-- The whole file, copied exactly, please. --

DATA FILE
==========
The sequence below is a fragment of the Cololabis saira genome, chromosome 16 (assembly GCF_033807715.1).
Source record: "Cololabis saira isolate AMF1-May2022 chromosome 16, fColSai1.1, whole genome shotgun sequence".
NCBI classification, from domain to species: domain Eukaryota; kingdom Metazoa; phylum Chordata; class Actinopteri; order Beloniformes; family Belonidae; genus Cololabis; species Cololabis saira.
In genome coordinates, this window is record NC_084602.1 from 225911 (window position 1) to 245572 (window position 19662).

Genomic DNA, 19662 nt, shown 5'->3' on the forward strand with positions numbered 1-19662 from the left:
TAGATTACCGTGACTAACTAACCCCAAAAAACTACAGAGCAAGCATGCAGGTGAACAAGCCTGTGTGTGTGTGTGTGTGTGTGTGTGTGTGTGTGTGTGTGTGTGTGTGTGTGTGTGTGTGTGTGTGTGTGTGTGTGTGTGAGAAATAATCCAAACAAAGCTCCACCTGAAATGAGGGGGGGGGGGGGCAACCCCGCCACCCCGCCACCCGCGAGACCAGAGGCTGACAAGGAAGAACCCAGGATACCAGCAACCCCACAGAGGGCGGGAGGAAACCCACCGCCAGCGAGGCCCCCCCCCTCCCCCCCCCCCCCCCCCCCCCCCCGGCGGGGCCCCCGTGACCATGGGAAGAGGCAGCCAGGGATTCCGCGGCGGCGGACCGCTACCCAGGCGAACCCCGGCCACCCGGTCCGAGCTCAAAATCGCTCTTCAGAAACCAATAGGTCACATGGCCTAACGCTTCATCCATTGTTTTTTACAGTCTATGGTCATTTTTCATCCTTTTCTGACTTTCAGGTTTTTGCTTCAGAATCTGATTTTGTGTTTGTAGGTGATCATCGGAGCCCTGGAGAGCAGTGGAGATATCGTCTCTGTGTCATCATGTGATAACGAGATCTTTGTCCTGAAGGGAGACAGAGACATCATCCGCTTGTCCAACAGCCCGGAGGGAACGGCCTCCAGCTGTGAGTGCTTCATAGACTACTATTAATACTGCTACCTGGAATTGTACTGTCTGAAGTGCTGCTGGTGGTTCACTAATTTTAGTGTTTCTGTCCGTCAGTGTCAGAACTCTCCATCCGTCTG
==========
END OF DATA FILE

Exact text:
The sequence below is a fragment of the Cololabis saira genome, chromosome 16 (assembly GCF_033807715.1).
Source record: "Cololabis saira isolate AMF1-May2022 chromosome 16, fColSai1.1, whole genome shotgun sequence".
NCBI classification, from domain to species: domain Eukaryota; kingdom Metazoa; phylum Chordata; class Actinopteri; order Beloniformes; family Belonidae; genus Cololabis; species Cololabis saira.
In genome coordinates, this window is record NC_084602.1 from 225911 (window position 1) to 245572 (window position 19662).

Genomic DNA, 19662 nt, shown 5'->3' on the forward strand with positions numbered 1-19662 from the left:
TAGATTACCGTGACTAACTAACCCCAAAAAACTACAGAGCAAGCATGCAGGTGAACAAGCCTGTGTGTGTGTGTGTGTGTGTGTGTGTGTGTGTGTGTGTGTGTGTGTGTGTGTGTGTGTGTGTGTGTGTGTGTGTGTGTGAGAAATAATCCAAACAAAGCTCCACCTGAAATGAGGGGGGGGGGGGGCAACCCCGCCACCCCGCCACCCGCGAGACCAGAGGCTGACAAGGAAGAACCCAGGATACCAGCAACCCCACAGAGGGCGGGAGGAAACCCACCGCCAGCGAGGCCCCCCCCCTCCCCCCCCCCCCCCCCCCCCCCCCGGCGGGGCCCCCGTGACCATGGGAAGAGGCAGCCAGGGATTCCGCGGCGGCGGACCGCTACCCAGGCGAACCCCGGCCACCCGGTCCGAGCTCAAAATCGCTCTTCAGAAACCAATAGGTCACATGGCCTAACGCTTCATCCATTGTTTTTTACAGTCTATGGTCATTTTTCATCCTTTTCTGACTTTCAGGTTTTTGCTTCAGAATCTGATTTTGTGTTTGTAGGTGATCATCGGAGCCCTGGAGAGCAGTGGAGATATCGTCTCTGTGTCATCATGTGATAACGAGATCTTTGTCCTGAAGGGAGACAGAGACATCATCCGCTTGTCCAACAGCCCGGAGGGAACGGCCTCCAGCTGTGAGTGCTTCATAGACTACTATTAATACTGCTACCTGGAATTGTACTGTCTGAAGTGCTGCTGGTGGTTCACTAATTTTAGTGTTTCTGTCCGTCAGTGTCAGAACTCTCCATCCGTCTG